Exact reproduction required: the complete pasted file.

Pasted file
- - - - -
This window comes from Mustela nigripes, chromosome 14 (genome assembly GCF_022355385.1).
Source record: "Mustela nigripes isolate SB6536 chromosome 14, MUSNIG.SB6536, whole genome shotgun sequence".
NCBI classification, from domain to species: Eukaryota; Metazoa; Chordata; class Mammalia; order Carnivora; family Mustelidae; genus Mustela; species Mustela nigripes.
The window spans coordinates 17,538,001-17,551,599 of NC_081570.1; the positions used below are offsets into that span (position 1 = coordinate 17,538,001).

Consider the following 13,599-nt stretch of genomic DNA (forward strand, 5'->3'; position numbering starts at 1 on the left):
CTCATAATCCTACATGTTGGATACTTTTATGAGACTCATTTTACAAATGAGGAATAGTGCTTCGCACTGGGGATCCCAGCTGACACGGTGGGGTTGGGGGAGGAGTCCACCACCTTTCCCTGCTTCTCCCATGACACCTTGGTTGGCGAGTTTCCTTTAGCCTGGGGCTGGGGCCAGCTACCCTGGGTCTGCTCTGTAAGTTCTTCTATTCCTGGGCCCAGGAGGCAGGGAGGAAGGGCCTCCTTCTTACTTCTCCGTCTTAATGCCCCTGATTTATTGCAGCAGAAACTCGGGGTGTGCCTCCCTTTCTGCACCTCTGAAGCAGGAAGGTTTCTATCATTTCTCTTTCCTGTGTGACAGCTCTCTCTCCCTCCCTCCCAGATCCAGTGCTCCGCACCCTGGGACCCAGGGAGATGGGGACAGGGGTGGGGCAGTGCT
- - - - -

This window comes from Mustela nigripes, chromosome 14 (genome assembly GCF_022355385.1).
Source record: "Mustela nigripes isolate SB6536 chromosome 14, MUSNIG.SB6536, whole genome shotgun sequence".
NCBI classification, from domain to species: Eukaryota; Metazoa; Chordata; class Mammalia; order Carnivora; family Mustelidae; genus Mustela; species Mustela nigripes.
The window spans coordinates 17,538,001-17,551,599 of NC_081570.1; the positions used below are offsets into that span (position 1 = coordinate 17,538,001).

Consider the following 13,599-nt stretch of genomic DNA (forward strand, 5'->3'; position numbering starts at 1 on the left):
CTCATAATCCTACATGTTGGATACTTTTATGAGACTCATTTTACAAATGAGGAATAGTGCTTCGCACTGGGGATCCCAGCTGACACGGTGGGGTTGGGGGAGGAGTCCACCACCTTTCCCTGCTTCTCCCATGACACCTTGGTTGGCGAGTTTCCTTTAGCCTGGGGCTGGGGCCAGCTACCCTGGGTCTGCTCTGTAAGTTCTTCTATTCCTGGGCCCAGGAGGCAGGGAGGAAGGGCCTCCTTCTTACTTCTCCGTCTTAATGCCCCTGATTTATTGCAGCAGAAACTCGGGGTGTGCCTCCCTTTCTGCACCTCTGAAGCAGGAAGGTTTCTATCATTTCTCTTTCCTGTGTGACAGCTCTCTCTCCCTCCCTCCCAGATCCAGTGCTCCGCACCCTGGGACCCAGGGAGATGGGGACAGGGGTGGGGCAGTGCT